Depending on which perspective you have, South Carolina is on the cusp of a great turnaround fueled by a reset coaching staff and plenty of experience and talent returning on the offensive and defensive lines, or is in the middle of a grueling rebuild.

There are pieces in place for a big season, but the Gamecocks also have a difficult schedule with an uphill battle against traditional rivals and multiple SEC East teams being on the upswing.

There are plenty of new faces on the roster, and positions that need to increase production. How that pans out will play a major role in what kind of season the Gamecocks have. Many concerns start with injuries at quarterback and running back.

Here are the 5 biggest concerns I have about South Carolina:

5. Wide receiver production

While there are plenty of names ready for potential breakout seasons, there’s little past production to go on. That’s troubling because several guys should have established themselves at least as a No. 2 receiver by now. Those names include Dakereon Joyner, Josh Vann and Xavier Legette, who have shown flashes at times, but overall fizzled when expected to be a viable option when Shi Smith was double covered, for example. There are freshmen like O’Mega Blake and Sam Reynolds, and transfer Ahmarean Brown who have optimistic projections. Jalen Brooks was expected to contribute last season after a prolonged eligibility issue, and OrTre Smith has long been a possible contributor but has been slowed by injuries. Both have fallen short of expectations.

The concern starts with Luke Doty’s ability, when healthy, to get the ball downfield, and secondly, this group’s likelihood of producing a bonafide No. 1 target.

4. New faces in the secondary

This is one of those glass-half-full, or glass-half-empty perspectives.

On one hand, as Shane Beamer likes to say, there are a slew of new faces since spring practice. However, 5 of the defensive backs who got most of the playing time last year either left for the NFL or transferred. The concern lies with the starting lineup, and if a transfer can immediately step in. The transfer portal brought Tyrese Ross (Washington State), Carlins Platel (Assumption) and Karon Prunty (Kansas) and to illustrate the situation, all were considered as potential starters. But the first sign of trouble came when Prunty entered the transfer portal.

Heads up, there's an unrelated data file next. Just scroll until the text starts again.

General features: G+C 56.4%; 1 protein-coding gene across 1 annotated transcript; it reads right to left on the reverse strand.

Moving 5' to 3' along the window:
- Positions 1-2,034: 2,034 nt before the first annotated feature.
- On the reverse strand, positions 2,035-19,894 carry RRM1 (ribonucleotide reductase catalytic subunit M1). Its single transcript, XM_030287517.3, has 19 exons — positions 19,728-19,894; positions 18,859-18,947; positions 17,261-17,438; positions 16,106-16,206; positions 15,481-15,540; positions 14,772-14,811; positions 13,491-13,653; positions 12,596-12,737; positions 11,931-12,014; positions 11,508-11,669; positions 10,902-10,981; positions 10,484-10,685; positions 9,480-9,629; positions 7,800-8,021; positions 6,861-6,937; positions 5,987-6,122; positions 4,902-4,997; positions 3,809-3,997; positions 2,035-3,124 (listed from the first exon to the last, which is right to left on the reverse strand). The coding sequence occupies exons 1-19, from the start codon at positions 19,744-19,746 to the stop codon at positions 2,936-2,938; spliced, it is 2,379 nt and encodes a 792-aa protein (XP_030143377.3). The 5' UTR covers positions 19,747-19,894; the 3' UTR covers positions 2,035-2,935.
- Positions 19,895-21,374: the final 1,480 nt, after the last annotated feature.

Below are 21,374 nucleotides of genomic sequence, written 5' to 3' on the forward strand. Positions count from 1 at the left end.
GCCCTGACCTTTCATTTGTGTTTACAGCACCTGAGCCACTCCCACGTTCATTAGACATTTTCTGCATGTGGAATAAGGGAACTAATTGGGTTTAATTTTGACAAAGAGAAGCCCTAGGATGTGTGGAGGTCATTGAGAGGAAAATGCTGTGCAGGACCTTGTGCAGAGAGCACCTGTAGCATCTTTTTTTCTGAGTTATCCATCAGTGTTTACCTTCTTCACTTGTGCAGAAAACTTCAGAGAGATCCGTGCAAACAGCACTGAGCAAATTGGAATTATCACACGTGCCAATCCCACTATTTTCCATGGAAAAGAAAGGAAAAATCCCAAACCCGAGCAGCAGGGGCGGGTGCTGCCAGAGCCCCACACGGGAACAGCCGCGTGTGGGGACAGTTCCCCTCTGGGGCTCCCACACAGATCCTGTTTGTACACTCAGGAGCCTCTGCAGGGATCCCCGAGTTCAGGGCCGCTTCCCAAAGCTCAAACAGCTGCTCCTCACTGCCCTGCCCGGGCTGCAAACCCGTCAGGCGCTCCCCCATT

3. Will special teams be an upgrade?

Because of his father’s reputation, and Beamer’s career history as a special teams coach, the expectation is that the special teams will improve. But the Gamecocks already have established and veteran personnel, including fifth-year senior Parker White at place-kicker, punter Kai Kroeger and Matthew Bailey at long snapper.

The return game is more of a concern, even if the Gamecocks get a boost from the kicking game. The returners weren’t displayed during the spring game, which led some to wonder if Beamer has a wrinkle up his sleeve. For a team that will be an underdog in most of its games, this area is one avenue to close the gap.

2. Running game sequel

Kevin Harris was one of the only bright spots last season, and ideally, bringing on MarShawn Lloyd and ZaQuandre White should help lessen the load and diversify the offense. However, Harris has missed time this preseason with a back injury — and is only somewhat back at practice this week — and a quick glance at the SEC rushing leaders in recent years sees very few repeat 1,000-yard rushers. Sure, it can be done, but it historically hasn’t, at least at a consistent rate.

This goes hand in hand with the concern at wide receiver and the downfield passing game. If I’m a defensive coordinator, why wouldn’t I put 8 or 9 defenders near the line of scrimmage and force Doty or Zeb Noland or Jason Brown to beat me down the field?

1. Quarterback

Luke Doty has been fully entrenched as the starter for a while, and now his foot injury complicates the situation. Though the wild card of graduate-assistant-turned-quarterback Zeb Noland adds a twist, the Gamecocks at least have options. This injury no doubt sent alarm bells because, given his playing style, Doty leaves himself susceptible to injury, and that begs the question about the backup QB.

Behind Doty: a group of true freshmen, a transfer, or someone who’s never taken a snap. Jason Brown, the transfer from Division II St. Francis who played well in the spring game, appeared to have the inside track before Noland came on the scene about a week ago.

Long term, Doty’s development under Marcus Satterfield is part and parcel with this concern as his decision-making on when to scramble, how he throws downfield, and whether his leadership traits can translate to wins.